But I cannot talk about education without talking about its difficulties; I did refer to it as the most frustrating thing I’ve ever done in addition to the most rewarding. In all challenging jobs, people are able to grow and learn about themselves. Education, however, amplifies this through the lens of reflection. In each student, I see myself or someone else I know. Each student is also someone I get to know as a person in terms of their strengths and weaknesses, their frustrating habits and ingenious spurts of inspiration. These complexities and intricacies in each unique individual push teachers to new levels of growth and achievement with each lesson.

And even when the kids are annoying or crazy or downright ridiculous, there’s always a story to tell and laugh about, even if the laughing comes years down the line. Teaching is fun even when it’s arduous; young students never fail to give material for a fascinating or hilarious story.

At the end of the summer I got to work closely with a small group of high schoolers, an experience which was made both more frustrating and more fun because of the proximity of my age to theirs. I taught an elective called “Future Leaders in Conservation” for three weeks. During the three weeks, we developed leadership skills, culminating in a final project that involved creating an educational game to teach to younger campers. They were given the chance to experience what my summer job had been like.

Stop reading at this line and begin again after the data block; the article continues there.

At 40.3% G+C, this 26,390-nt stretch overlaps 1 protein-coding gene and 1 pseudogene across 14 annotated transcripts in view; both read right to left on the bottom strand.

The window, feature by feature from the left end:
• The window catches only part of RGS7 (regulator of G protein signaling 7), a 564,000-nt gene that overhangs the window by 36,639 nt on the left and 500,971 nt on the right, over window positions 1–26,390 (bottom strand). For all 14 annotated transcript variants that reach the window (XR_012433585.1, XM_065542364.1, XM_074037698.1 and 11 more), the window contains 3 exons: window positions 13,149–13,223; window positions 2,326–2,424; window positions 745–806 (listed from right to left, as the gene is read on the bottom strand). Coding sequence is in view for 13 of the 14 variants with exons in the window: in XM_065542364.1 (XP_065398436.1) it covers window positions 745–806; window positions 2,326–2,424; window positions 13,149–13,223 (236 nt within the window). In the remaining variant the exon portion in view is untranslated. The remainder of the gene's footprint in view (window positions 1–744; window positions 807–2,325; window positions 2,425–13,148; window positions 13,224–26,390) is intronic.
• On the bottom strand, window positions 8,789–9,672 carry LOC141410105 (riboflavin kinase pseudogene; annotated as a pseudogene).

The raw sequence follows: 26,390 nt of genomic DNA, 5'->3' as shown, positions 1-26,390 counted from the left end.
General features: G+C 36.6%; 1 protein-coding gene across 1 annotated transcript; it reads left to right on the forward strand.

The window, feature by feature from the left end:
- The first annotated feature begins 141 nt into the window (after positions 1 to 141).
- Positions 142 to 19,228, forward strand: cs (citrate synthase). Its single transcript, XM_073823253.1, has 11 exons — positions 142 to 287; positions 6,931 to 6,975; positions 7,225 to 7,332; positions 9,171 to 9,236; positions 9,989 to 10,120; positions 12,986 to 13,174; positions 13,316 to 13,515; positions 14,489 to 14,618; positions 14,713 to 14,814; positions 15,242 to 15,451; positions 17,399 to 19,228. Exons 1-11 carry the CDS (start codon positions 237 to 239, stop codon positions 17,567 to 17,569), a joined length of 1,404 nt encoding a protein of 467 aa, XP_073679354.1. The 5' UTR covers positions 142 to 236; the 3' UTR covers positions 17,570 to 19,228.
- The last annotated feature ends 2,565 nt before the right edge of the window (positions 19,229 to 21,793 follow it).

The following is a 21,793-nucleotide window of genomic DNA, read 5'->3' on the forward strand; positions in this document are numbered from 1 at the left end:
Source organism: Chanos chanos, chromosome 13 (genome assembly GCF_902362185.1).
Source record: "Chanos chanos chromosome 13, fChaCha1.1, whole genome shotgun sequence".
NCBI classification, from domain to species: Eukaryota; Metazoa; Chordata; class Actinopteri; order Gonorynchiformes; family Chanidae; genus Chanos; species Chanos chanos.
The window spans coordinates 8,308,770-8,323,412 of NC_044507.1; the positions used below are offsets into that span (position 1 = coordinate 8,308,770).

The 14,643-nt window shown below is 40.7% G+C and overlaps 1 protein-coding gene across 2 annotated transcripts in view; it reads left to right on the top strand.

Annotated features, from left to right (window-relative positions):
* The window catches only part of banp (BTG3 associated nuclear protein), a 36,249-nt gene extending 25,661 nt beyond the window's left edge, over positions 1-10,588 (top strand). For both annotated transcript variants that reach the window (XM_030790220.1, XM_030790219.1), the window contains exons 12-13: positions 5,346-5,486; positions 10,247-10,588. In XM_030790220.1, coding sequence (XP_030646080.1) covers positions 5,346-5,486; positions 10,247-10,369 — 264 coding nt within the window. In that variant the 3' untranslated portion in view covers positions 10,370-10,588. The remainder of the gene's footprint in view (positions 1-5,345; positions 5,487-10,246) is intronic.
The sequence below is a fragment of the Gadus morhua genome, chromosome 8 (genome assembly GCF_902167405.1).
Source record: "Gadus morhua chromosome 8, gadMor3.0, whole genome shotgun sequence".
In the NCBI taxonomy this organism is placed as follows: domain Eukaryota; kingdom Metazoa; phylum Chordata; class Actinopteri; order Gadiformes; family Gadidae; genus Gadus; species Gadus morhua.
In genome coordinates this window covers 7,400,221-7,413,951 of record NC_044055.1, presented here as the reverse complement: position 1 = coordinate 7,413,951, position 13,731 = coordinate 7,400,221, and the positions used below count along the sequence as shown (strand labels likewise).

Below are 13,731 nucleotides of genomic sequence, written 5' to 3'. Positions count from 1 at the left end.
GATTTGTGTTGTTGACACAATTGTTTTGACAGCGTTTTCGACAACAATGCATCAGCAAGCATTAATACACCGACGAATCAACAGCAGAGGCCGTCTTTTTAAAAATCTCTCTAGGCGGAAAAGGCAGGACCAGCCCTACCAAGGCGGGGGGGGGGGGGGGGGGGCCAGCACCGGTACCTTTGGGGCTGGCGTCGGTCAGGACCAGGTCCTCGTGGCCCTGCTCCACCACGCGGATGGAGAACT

How about a game of “Mongoose, Hawk, Cobra”?

As our final sessions were coming to an end and the day of their presentations grew closer, I was increasingly nervous that the games wouldn’t work. Four-year-olds might not be able to jump from hoop to hoop pretending to be falcons, nor would they understand the rules to “rock, paper, scissors” when it suddenly became a game involving mongooses and cobras in order to demonstrate predator-prey relationships. The final day came and it was extremely hot out and the group arrived late. Overheated kindergarteners have even more trouble concentrating than they usually do. Thirty minutes later, six high schoolers had successfully played three games of their own design with twenty-four kindergarteners. I congratulated the future leaders on their success in an activity they reflected was, as I had told them it would be, both frustrating and fun.

Later that day, I spoke with my coworkers who were working with the younger kids. During lunch time, the kindergarten campers were overheard playing “mongoose, hawk, cobra,” the game which I had thought would be hardest for the younger campers to understand.  I could not contain my joy because it meant that I had also been successful – I had taught my kids how to teach.

Julia Zeh